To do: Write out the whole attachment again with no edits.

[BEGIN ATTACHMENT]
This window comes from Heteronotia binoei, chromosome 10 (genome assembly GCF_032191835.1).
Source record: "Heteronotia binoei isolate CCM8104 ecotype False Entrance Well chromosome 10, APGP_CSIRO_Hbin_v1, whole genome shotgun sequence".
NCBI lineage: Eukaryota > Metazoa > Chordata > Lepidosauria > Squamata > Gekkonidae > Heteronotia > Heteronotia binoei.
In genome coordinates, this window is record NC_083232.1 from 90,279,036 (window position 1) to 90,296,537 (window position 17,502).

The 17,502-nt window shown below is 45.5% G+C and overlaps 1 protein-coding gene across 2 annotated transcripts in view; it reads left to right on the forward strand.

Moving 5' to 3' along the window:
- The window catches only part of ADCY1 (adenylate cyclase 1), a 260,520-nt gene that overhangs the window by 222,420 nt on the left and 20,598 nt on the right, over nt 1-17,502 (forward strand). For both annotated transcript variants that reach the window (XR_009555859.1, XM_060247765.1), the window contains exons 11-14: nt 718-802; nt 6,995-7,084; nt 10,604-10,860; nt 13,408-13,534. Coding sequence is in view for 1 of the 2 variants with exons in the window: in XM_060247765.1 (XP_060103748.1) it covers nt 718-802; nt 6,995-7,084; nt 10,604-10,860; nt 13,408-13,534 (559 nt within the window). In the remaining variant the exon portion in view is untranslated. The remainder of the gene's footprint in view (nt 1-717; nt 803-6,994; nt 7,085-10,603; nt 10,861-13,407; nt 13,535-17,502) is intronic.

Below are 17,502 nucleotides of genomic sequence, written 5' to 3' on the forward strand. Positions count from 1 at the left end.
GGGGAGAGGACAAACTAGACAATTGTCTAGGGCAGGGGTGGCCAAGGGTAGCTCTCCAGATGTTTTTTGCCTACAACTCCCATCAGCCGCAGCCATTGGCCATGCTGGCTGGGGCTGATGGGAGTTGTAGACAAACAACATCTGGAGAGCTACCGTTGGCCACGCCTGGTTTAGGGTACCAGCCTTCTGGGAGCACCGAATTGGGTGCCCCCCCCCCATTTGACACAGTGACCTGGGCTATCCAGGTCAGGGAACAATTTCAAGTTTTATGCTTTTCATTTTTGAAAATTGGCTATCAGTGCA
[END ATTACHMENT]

This window comes from Heteronotia binoei, chromosome 10 (genome assembly GCF_032191835.1).
Source record: "Heteronotia binoei isolate CCM8104 ecotype False Entrance Well chromosome 10, APGP_CSIRO_Hbin_v1, whole genome shotgun sequence".
NCBI lineage: Eukaryota > Metazoa > Chordata > Lepidosauria > Squamata > Gekkonidae > Heteronotia > Heteronotia binoei.
In genome coordinates, this window is record NC_083232.1 from 90,279,036 (window position 1) to 90,296,537 (window position 17,502).

The 17,502-nt window shown below is 45.5% G+C and overlaps 1 protein-coding gene across 2 annotated transcripts in view; it reads left to right on the forward strand.

Moving 5' to 3' along the window:
- The window catches only part of ADCY1 (adenylate cyclase 1), a 260,520-nt gene that overhangs the window by 222,420 nt on the left and 20,598 nt on the right, over nt 1-17,502 (forward strand). For both annotated transcript variants that reach the window (XR_009555859.1, XM_060247765.1), the window contains exons 11-14: nt 718-802; nt 6,995-7,084; nt 10,604-10,860; nt 13,408-13,534. Coding sequence is in view for 1 of the 2 variants with exons in the window: in XM_060247765.1 (XP_060103748.1) it covers nt 718-802; nt 6,995-7,084; nt 10,604-10,860; nt 13,408-13,534 (559 nt within the window). In the remaining variant the exon portion in view is untranslated. The remainder of the gene's footprint in view (nt 1-717; nt 803-6,994; nt 7,085-10,603; nt 10,861-13,407; nt 13,535-17,502) is intronic.

Below are 17,502 nucleotides of genomic sequence, written 5' to 3' on the forward strand. Positions count from 1 at the left end.
GGGGAGAGGACAAACTAGACAATTGTCTAGGGCAGGGGTGGCCAAGGGTAGCTCTCCAGATGTTTTTTGCCTACAACTCCCATCAGCCGCAGCCATTGGCCATGCTGGCTGGGGCTGATGGGAGTTGTAGACAAACAACATCTGGAGAGCTACCGTTGGCCACGCCTGGTTTAGGGTACCAGCCTTCTGGGAGCACCGAATTGGGTGCCCCCCCCCCATTTGACACAGTGACCTGGGCTATCCAGGTCAGGGAACAATTTCAAGTTTTATGCTTTTCATTTTTGAAAATTGGCTATCAGTGCA